Inspired by the region proposal network for object detection [33], the SiamRPN [3] tracker performs the region proposal extraction after the Siamese network outputs. By jointly training a classification branch and a regression branch for region proposal, SiamRPN avoids the time-consuming step of extracting multi-scale feature maps for the object scale invariance and achieves very efficient results. However, it has difficulty in deal with distractors with similar appearance to the object. Based on SiamRPN, DaSiamRPN [42] increases the hard negative training data during the training phase. Through data enhancement, they improve the discrimination of the tracker and obtain a much more robust result. The tracker is further extended to long-term visual tracking. Up to now the framework has been modified a lot from SiamFC, but the performance still can not move on with deeper network by using AlexNet as backbone. Aims to this problem, SiamRPN++ [4] optimizes the network architecture by using the ResNet [20] as backbone. At the same time, they randomly shift the training object location in the search region during model training to eliminate the center bias. After these modifications, the better tracking accuracy can be achieved in a very deep network architecture instead of shallow neural networks.

Anchors are adopted in these RPN based trackers for region proposal. Besides, anchor boxes can make use of the deep feature maps and avoid repeated computation, which can significantly speed up the tracking process. The state-of-the-art trackers SPM

[11] and SiamRPN [3] both work in a very high speed. Though SiamRPN++ [4] adopts a very deep neural network, it can still work in a considerable real-time speed. The accuracy and speed of the state-of-the-art Anchor-free trackers like ECO [25] still has gap with these anchor-based trackers [11, 4] on the challenging benchmarks like GOT-10K [22]

. However, the tracking performance is very sensitive to the relative hyper-parameters of anchors, which need to be carefully tuned and empirical tricks are involved to achieve ideal performance. Moreover, since the size and aspect ratio of anchor boxes are fixed, even with heuristic tuned parameters, these trackers still have difficulty in processing objects with large shape deformation and pose variation. In this paper, we show that the problems can be greatly alleviated with our proposed SiamCAR. Moreover, we demonstrate that a tracker with much simpler construction can achieve even better performance than state-of-the-art ones.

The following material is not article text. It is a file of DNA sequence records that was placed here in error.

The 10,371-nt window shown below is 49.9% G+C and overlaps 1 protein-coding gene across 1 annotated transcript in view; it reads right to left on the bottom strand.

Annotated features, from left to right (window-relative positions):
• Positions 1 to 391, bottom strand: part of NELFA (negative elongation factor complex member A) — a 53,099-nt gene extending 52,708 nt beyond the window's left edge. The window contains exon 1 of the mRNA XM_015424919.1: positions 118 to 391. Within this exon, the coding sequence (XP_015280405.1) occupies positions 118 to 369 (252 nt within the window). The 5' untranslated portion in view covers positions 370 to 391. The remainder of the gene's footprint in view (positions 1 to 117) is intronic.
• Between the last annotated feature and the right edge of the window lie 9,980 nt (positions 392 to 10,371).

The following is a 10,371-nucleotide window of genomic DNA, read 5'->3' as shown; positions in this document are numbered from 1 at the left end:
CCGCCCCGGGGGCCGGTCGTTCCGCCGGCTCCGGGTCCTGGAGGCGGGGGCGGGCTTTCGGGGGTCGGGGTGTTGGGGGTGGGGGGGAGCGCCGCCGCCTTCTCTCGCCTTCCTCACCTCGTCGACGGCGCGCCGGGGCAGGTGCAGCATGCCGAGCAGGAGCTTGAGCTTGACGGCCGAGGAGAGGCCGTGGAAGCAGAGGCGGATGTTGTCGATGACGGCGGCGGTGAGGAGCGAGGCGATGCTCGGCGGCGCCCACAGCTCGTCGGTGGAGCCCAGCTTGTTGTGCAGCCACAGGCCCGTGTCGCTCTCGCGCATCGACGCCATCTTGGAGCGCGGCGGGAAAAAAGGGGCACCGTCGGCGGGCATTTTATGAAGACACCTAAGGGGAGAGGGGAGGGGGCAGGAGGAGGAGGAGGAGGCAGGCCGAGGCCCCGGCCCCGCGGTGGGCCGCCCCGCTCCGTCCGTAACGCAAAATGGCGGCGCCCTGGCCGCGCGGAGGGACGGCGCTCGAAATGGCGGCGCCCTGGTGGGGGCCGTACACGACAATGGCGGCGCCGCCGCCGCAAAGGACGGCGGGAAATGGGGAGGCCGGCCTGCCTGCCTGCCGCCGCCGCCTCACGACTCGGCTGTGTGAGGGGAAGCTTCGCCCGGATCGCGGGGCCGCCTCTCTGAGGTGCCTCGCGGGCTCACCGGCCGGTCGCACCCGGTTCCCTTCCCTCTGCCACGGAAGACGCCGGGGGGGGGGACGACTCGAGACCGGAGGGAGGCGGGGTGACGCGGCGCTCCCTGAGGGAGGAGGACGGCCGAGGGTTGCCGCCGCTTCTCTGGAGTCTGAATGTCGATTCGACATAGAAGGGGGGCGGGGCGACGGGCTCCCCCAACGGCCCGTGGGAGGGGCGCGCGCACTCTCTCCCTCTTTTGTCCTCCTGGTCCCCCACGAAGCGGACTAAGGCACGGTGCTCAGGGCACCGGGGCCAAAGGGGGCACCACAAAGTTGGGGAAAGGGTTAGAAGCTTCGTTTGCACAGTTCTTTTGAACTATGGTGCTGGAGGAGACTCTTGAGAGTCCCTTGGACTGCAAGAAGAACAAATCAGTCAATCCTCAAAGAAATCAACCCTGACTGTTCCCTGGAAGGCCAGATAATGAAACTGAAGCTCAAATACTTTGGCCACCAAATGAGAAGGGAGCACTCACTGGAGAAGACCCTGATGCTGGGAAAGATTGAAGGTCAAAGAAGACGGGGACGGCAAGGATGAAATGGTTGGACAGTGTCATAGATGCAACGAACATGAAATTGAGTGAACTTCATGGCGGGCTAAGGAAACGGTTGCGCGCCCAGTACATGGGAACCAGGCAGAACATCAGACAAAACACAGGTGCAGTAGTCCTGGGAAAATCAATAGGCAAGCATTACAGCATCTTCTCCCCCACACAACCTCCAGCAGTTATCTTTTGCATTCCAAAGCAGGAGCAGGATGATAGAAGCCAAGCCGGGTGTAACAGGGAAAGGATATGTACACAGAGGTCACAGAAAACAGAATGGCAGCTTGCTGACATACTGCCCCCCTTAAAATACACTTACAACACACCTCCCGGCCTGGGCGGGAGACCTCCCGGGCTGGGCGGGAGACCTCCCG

3 Proposed Method

We now introduce our SiamCAR network in detail. As mentioned, we decompose the tracking task into two subproblems as classification and regression, and then solve them in a per-pixel manner. As show in Figure 2, the framework mainly consists of two simple subnetworks: a Siamese network for feature extraction along with a classification and regression network for bounding box prediction.

3.1 Feature Extraction with Siamese Subnetwork

Here we take advantage of the fully convolution network without padding to construct the Siamese subnetwork for the visual feature extraction. The subnetwork consists of two branches: a target branch which takes the tracking template patch

as input, and a search branch which takes the search region as input. The two branches share the same CNN architecture as their backbone models, which output two feature maps and . In order to embed the information of these two branches, a response map can be obtained by performing the cross-correlation on with as a kernel. Since we need to decode the response map in the subsequent prediction subnetwork to obtain the location and scale information of the target, we hope that retains abundant information. However, the cross-correlation layer can only generate a single-channel compressed response map, which lacks useful features and important information for tracking, as suggested by [4] that different feature channels typically take distinct semantic information. Inspired by [4], we also use a depth-wise correlation layer to produce multiple semantic similarity maps: